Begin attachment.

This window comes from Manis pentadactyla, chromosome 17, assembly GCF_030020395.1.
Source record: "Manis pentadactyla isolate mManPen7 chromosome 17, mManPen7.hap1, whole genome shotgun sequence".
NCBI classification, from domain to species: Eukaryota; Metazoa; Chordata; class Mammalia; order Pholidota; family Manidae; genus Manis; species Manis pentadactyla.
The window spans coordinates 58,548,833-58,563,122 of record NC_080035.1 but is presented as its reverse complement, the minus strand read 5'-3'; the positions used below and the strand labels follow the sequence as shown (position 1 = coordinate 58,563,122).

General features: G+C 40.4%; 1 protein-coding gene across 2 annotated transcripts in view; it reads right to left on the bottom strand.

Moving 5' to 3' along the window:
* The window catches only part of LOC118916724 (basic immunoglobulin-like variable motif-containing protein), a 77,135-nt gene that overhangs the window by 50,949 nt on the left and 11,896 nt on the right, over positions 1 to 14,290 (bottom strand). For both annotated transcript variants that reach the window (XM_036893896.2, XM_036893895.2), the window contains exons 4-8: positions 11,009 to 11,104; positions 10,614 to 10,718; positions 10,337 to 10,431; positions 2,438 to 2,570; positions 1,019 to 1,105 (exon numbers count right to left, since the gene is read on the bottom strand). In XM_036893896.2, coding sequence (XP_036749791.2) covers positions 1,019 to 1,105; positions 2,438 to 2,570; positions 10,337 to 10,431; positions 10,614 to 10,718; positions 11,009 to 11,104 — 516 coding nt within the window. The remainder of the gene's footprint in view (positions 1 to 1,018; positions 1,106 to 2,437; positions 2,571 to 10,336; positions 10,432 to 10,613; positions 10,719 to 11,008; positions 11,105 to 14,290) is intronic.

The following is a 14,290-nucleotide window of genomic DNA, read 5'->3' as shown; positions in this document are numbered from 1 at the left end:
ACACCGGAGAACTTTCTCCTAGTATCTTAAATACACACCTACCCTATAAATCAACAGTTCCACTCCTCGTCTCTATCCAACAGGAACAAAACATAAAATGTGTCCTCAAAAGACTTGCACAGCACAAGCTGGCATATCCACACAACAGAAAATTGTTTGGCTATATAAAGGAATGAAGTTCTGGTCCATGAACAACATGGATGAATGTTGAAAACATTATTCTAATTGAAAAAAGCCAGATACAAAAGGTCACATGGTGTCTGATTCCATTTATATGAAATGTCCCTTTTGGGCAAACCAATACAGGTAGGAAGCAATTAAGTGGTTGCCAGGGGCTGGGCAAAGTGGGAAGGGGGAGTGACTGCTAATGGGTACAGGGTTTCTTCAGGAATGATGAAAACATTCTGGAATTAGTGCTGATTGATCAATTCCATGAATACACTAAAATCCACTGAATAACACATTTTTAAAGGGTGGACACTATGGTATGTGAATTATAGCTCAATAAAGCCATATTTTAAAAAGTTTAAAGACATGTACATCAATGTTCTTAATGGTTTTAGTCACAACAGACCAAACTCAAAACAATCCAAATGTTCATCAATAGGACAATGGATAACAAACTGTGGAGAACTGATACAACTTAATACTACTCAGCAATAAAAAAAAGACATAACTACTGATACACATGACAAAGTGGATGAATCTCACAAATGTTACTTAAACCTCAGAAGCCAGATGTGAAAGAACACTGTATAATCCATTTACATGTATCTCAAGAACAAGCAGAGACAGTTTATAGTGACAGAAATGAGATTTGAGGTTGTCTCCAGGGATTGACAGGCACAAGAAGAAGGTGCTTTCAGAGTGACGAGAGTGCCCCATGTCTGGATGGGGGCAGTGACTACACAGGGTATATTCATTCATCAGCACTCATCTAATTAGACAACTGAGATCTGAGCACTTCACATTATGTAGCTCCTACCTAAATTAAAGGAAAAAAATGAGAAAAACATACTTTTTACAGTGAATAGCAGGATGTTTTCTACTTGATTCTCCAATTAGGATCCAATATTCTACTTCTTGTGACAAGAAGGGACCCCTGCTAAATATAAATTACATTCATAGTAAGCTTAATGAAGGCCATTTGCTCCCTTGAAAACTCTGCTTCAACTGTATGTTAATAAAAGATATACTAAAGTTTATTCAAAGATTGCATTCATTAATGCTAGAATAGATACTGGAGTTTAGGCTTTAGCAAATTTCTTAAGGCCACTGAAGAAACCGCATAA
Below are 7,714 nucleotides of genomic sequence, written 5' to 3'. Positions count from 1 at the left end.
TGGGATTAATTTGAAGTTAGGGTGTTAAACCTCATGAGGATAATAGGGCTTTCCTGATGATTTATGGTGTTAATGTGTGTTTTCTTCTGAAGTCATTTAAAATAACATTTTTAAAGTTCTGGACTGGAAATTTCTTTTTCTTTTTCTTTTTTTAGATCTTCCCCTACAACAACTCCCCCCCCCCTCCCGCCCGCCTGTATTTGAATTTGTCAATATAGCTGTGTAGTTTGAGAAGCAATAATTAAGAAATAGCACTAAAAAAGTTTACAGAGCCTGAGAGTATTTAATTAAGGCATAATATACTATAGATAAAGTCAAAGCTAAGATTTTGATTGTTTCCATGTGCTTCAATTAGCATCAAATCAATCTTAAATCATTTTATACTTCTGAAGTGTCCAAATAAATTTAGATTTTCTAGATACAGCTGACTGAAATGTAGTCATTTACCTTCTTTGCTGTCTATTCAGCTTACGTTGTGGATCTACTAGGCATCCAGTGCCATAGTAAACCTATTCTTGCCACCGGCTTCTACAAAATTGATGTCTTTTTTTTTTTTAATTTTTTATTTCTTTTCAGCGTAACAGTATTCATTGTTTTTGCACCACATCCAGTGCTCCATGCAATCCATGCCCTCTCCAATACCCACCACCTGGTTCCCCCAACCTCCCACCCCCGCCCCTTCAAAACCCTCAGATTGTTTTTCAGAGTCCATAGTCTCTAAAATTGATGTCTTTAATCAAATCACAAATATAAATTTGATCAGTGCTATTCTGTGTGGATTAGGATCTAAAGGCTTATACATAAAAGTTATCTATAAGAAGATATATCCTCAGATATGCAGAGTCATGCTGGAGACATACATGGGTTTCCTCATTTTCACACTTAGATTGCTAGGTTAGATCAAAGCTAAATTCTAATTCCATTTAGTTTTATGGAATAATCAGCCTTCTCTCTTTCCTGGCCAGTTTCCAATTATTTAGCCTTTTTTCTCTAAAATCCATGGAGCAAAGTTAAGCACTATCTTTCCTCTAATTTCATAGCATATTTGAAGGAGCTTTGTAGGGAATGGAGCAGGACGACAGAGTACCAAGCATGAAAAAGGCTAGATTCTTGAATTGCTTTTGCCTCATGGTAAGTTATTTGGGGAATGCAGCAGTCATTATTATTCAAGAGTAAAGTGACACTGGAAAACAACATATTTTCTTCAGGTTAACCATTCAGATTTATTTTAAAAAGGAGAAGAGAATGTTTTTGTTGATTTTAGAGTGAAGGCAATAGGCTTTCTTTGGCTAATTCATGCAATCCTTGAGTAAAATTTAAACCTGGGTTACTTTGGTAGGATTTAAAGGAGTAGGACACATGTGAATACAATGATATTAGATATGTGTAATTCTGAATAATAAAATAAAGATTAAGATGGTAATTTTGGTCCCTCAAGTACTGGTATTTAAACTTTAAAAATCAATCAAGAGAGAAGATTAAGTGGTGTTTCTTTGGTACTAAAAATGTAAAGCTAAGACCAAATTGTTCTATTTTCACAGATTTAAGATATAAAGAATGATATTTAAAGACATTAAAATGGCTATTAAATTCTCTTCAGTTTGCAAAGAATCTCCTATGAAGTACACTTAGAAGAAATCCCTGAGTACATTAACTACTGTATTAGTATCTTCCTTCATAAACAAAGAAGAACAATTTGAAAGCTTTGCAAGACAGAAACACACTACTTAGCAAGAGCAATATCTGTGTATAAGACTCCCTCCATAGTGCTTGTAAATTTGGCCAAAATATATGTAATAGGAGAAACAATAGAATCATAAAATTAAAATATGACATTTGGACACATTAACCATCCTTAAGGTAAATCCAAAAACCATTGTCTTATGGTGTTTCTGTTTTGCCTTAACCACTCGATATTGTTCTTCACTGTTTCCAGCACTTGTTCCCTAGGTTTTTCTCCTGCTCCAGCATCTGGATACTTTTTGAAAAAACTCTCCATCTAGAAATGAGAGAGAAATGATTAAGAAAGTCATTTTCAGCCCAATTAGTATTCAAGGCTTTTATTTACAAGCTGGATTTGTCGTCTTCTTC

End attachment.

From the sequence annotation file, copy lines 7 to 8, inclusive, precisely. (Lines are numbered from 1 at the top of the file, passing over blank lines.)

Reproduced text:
* The window catches only part of LOC118916724 (basic immunoglobulin-like variable motif-containing protein), a 77,135-nt gene that overhangs the window by 50,949 nt on the left and 11,896 nt on the right, over positions 1 to 14,290 (bottom strand). For both annotated transcript variants that reach the window (XM_036893896.2, XM_036893895.2), the window contains exons 4-8: positions 11,009 to 11,104; positions 10,614 to 10,718; positions 10,337 to 10,431; positions 2,438 to 2,570; positions 1,019 to 1,105 (exon numbers count right to left, since the gene is read on the bottom strand). In XM_036893896.2, coding sequence (XP_036749791.2) covers positions 1,019 to 1,105; positions 2,438 to 2,570; positions 10,337 to 10,431; positions 10,614 to 10,718; positions 11,009 to 11,104 — 516 coding nt within the window. The remainder of the gene's footprint in view (positions 1 to 1,018; positions 1,106 to 2,437; positions 2,571 to 10,336; positions 10,432 to 10,613; positions 10,719 to 11,008; positions 11,105 to 14,290) is intronic.

The following is a 14,290-nucleotide window of genomic DNA, read 5'->3' as shown; positions in this document are numbered from 1 at the left end: